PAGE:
By Daniel de Wolff
The cost of DNA sequencing has plummeted at a rate faster than Moore’s Law, opening large markets in the sequencing space. Genomics for cancer care alone is predicted to hit $23 billion by 2025, but sample preparation costs for sequencing have stagnated, causing a significant bottleneck in the space.
Conventional sample preparation, converting DNA from a saliva sample, for example, into something that can be fed to a sequencing machine, relies on a liquid-handling robot. It is essentially a mechanical arm equipped with pipette tips that moves liquid samples to plastic plates and other instruments placed on the deck. These systems involve multiple fluidic transfers that lead to poor utilization of reagents and samples, which means less DNA sequenced. Moreover, they are systems of separate data silos that lack integration and rely on expensive consumables.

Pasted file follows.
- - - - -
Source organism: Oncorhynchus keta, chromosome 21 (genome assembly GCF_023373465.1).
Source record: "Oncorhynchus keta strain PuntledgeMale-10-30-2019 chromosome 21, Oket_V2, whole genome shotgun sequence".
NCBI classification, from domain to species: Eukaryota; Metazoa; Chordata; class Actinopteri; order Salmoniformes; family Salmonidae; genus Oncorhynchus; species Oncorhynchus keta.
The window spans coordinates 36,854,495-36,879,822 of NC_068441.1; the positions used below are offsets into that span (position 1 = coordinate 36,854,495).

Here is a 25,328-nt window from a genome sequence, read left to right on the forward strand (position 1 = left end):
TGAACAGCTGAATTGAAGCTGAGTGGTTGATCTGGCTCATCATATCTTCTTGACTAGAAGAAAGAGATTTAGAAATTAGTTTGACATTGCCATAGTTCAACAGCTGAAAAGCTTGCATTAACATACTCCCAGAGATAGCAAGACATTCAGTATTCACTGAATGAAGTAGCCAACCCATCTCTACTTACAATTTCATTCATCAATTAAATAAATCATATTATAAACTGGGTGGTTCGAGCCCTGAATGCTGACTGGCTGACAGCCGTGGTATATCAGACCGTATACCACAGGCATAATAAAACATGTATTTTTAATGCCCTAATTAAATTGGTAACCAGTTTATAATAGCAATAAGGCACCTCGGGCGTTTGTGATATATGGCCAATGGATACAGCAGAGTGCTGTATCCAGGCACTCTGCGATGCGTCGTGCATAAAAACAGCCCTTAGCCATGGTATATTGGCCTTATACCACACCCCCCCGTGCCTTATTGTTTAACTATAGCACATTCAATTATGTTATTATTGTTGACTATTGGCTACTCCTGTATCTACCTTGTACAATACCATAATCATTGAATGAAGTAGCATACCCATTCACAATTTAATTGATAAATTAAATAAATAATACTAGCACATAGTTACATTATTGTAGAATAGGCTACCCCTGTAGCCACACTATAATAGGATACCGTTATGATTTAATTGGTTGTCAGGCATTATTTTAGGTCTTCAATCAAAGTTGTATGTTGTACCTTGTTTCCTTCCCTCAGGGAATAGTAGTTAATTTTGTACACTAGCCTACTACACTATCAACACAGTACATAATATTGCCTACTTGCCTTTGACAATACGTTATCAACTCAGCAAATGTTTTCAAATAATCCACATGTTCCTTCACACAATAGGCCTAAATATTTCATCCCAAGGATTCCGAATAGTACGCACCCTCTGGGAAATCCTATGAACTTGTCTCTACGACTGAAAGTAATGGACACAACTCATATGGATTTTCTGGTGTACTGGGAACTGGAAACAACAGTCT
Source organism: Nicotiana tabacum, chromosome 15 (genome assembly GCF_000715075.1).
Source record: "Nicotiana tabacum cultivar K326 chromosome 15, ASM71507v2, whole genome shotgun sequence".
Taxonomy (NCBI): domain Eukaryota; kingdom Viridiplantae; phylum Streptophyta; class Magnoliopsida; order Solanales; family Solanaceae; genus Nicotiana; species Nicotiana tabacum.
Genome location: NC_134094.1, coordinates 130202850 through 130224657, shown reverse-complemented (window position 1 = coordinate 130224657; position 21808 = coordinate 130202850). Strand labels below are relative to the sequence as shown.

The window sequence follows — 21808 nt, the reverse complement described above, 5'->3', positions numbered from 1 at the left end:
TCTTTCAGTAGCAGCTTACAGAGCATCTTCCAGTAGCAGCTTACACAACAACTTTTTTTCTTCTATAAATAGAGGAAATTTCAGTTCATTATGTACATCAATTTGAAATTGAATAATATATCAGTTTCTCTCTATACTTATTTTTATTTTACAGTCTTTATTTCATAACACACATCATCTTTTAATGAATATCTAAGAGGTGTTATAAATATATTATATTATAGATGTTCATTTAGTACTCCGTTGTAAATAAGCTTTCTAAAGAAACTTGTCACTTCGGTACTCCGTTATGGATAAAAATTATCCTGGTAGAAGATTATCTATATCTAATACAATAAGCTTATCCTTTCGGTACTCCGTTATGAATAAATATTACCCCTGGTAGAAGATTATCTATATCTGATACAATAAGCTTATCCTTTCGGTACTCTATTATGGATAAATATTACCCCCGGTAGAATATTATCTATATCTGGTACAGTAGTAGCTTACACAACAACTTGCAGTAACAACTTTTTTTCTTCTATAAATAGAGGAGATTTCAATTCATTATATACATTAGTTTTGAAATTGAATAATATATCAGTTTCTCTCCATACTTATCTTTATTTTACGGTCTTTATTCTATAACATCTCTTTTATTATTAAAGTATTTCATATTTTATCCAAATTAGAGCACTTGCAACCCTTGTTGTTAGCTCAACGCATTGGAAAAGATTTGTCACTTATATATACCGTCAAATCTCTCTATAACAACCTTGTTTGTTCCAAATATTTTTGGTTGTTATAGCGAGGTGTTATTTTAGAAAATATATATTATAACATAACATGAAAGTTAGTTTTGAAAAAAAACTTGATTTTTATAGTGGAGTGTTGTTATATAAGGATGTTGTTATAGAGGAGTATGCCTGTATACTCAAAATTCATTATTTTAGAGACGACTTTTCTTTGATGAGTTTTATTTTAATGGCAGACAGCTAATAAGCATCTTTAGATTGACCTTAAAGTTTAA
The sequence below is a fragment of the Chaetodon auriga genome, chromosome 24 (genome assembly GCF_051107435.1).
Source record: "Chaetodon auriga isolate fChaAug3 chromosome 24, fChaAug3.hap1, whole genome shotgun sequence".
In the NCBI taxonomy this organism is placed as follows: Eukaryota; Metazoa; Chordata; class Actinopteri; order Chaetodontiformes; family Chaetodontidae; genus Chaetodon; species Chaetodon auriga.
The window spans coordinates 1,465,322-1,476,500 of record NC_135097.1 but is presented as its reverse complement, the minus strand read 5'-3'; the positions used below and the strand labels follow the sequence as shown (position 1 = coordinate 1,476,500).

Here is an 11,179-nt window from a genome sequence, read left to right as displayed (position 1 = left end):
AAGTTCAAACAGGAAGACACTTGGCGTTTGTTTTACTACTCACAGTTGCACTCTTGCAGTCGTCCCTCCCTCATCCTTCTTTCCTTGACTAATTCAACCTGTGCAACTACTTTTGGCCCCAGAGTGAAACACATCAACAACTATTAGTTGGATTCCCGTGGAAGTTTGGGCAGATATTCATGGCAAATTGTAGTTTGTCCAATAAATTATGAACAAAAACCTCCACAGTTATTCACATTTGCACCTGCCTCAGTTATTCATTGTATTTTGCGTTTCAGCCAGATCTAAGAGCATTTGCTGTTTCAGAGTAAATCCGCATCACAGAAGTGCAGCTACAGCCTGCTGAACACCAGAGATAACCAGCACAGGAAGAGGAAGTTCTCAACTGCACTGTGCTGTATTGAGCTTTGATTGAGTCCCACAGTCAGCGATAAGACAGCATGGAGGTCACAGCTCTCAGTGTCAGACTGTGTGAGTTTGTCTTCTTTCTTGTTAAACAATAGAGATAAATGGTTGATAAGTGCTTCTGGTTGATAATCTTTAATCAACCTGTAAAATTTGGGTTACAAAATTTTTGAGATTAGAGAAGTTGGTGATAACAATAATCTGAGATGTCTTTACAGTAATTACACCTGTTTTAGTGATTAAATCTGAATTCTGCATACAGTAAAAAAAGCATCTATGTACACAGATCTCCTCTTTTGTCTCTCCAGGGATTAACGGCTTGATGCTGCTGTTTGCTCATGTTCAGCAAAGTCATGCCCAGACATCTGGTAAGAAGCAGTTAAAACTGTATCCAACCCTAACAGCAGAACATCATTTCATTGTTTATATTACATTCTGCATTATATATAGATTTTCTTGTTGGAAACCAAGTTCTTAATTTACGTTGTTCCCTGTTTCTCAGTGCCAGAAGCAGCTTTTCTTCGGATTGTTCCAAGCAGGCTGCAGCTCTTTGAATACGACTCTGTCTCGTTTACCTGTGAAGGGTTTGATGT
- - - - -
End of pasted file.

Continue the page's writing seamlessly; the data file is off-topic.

Unlike traditional liquid-handling automation, the suite of solutions developed by MIT Media Lab spinoff Volta Labs provides end-to-end integration for a wide variety of workflows. It’s a sleek alternative to costly liquid handling machines and manual pipetting. “Our technology is a small-scale, benchtop device that is low-cost and has minimal consumable usage, enabling rapid and flexible composition of new biological workflows,” says Volta Labs co-founder and Head of Engineering Will Langford SM ’14, PhD ’19.